Surfers against social injustice

Sophia Chauchard-Stuart looks at Aviva, a lively Web site inspired by India's bandit queen
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Indy Lifestyle Online
Inspired by hearing Phoolan "Bandit Queen" Devi speak about poverty and oppression in the run-up to the general elections in India last year, Kate Burke became angry that Devi's words were largely ignored by the mainstream media. The feeling was electric when Devi spoke. But, as Burke knew, such enthusiasm to right the world's wrongs would disappear soon after the event was over - unless there was something that could continue to fuel the debate.

So Aviva was born, last November. The name was chosen as a word that drew on the root for "life" in many languages, with a feminine suffix. "I wanted a name that would convey the enthusiasm we all felt about the project," Burke explains.

The project was initially planned as a international magazine for women, heavily informed by both feminism and activism, but Burke soon realised that the cost of printing and distributing it worldwide would be too great. Her partner suggested the Web. He was particularly interested in technology and pointed out that the costs were minimal, with a fast-emerging readership.

Burke had never surfed the Net before, but was persuaded. She set about negotiating 10Mb worth of space and an account on TotalWeb's server, and is now a cautious fan of the Internet's possibilities.

"Surfing the Net held no attractions for me," Burke says, "as I would come to realise it does not for many women."

With her experience of print (she worked on the listings magazine City Limits during the Eighties) and knowledge of socio-political issues through her MA in gender studies at Birkbeck College, London, Burke drew together a small team of volunteers. Day-to-day editing is carried out in her flat in west London, mostly by Burke herself and Patience Agyare-Kwabi, a fellow Birkbeck student and a journalist on various African publications.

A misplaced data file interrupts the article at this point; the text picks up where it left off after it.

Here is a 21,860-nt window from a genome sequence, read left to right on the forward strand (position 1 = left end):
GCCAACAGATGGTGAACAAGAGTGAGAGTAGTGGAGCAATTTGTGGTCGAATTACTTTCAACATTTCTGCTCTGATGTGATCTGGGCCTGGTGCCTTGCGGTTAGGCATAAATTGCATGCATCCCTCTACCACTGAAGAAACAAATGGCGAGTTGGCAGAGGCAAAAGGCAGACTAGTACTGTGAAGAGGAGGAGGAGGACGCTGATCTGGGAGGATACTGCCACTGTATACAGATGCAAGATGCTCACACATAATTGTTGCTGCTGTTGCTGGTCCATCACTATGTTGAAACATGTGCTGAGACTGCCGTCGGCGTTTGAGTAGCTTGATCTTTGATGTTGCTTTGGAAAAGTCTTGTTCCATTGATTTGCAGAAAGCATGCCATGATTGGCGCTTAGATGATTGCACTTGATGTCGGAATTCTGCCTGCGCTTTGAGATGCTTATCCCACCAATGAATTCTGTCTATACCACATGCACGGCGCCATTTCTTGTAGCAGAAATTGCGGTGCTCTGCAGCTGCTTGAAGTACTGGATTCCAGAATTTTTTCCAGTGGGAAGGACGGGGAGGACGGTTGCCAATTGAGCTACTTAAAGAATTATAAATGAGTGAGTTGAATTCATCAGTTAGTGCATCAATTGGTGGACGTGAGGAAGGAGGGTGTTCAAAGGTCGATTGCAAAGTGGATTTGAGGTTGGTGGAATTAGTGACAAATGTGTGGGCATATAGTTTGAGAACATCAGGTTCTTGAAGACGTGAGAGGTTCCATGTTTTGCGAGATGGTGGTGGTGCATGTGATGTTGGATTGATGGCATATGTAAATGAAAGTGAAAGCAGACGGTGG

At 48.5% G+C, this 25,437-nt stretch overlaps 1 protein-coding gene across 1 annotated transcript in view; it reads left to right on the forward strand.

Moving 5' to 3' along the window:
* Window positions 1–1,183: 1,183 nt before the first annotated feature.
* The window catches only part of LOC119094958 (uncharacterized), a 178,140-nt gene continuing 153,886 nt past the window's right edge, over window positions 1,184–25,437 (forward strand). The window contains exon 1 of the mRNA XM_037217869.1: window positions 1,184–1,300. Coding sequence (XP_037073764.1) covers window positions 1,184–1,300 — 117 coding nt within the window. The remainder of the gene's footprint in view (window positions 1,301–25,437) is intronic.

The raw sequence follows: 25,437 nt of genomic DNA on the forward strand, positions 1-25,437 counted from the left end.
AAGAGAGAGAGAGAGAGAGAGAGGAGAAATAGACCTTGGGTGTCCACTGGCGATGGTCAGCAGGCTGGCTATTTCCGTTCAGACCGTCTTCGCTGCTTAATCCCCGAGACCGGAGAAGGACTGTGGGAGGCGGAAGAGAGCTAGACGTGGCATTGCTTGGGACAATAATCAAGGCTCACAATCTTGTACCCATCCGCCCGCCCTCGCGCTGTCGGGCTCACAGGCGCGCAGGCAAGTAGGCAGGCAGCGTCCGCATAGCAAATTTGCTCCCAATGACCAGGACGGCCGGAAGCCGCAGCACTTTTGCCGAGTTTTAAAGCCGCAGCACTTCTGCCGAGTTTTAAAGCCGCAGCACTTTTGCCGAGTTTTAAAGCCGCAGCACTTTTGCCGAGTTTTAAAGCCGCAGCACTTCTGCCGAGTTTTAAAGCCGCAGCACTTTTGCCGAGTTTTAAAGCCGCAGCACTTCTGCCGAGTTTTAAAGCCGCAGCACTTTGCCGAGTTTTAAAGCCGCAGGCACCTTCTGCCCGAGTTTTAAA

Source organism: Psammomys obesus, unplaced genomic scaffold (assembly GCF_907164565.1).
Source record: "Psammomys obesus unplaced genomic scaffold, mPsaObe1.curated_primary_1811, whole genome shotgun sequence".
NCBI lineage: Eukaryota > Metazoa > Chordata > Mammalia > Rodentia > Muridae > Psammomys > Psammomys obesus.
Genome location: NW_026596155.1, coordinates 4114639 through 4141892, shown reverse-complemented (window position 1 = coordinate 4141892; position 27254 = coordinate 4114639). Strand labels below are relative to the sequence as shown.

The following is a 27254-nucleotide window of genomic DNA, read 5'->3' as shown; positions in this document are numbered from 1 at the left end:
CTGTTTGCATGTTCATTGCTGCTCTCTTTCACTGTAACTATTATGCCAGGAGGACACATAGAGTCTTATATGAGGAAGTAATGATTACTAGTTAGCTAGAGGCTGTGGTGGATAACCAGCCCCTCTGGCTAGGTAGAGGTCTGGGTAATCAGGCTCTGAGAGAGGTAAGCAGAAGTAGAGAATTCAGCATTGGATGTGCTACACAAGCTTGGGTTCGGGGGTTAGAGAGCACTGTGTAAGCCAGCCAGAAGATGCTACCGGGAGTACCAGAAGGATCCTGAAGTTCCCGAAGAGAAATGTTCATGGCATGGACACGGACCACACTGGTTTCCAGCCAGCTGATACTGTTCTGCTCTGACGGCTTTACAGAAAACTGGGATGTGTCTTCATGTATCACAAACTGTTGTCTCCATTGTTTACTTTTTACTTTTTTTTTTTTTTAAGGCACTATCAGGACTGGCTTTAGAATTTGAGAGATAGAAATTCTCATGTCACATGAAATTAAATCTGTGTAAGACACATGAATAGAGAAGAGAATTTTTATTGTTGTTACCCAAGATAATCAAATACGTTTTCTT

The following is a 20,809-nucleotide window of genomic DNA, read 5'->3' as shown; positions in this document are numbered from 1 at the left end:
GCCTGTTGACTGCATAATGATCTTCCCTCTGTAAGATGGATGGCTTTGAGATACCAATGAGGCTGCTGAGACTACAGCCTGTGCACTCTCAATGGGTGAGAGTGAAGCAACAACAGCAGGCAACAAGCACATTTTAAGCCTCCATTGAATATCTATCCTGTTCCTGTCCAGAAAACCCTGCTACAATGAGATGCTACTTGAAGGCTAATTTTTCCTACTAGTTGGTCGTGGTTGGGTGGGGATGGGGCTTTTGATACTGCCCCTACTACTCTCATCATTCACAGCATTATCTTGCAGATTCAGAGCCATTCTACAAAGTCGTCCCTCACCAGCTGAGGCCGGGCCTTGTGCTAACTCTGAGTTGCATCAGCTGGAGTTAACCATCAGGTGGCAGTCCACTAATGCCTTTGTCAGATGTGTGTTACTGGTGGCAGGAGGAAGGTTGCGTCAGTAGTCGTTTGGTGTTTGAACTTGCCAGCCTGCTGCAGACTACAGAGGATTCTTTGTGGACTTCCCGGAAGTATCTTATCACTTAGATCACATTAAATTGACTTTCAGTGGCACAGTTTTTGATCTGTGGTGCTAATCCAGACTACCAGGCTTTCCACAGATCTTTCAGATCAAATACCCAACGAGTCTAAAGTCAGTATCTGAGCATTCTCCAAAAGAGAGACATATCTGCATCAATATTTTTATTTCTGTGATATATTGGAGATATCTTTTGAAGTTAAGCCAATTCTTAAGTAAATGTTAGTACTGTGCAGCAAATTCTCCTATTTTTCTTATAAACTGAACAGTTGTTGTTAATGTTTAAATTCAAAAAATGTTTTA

Unfortunately, the site is rather badly designed and contains typographic errors, but the enthusiasm is evident. Burke was keen for Aviva to be vivid. "I love colours; I'm not a pastels person," she says. "I don't want us to hide our light under a bushel." But the title page takes an age to download - not the right idea when most users just want to get to the information - and the button bar of flower emblems is slightly twee for a site dealing with serious issues. Still, it is early days yet, and the site is improving all the time.

Aviva's influence as a centralised source of information about oppression, poverty and other ills worldwide is growing. Burke has written a chapter in the forthcoming book from the civil rights campaigning organisation Liberty, Civil Liberties and the Internet. Since its launch, Burke has been contacted by activist organisations from as far afield as Mexico, Nepal, Peru and Palestine. News from these places is available on Aviva, together with contacts at the relevant government bodies responsible for civil rights abuses. As Aviva can provide new information each day, response to current issues is immediate.

With the increasing commercialisation of the Web, it is heartening to see a small corner of ferocious activism alive and well. As Burke agrees: "It's been remarkably straightforward. I had a vision of what I wanted and it's a success. I get so many e-mails every day from women around the world, offering support and thrilled at the possibilities of Aviva".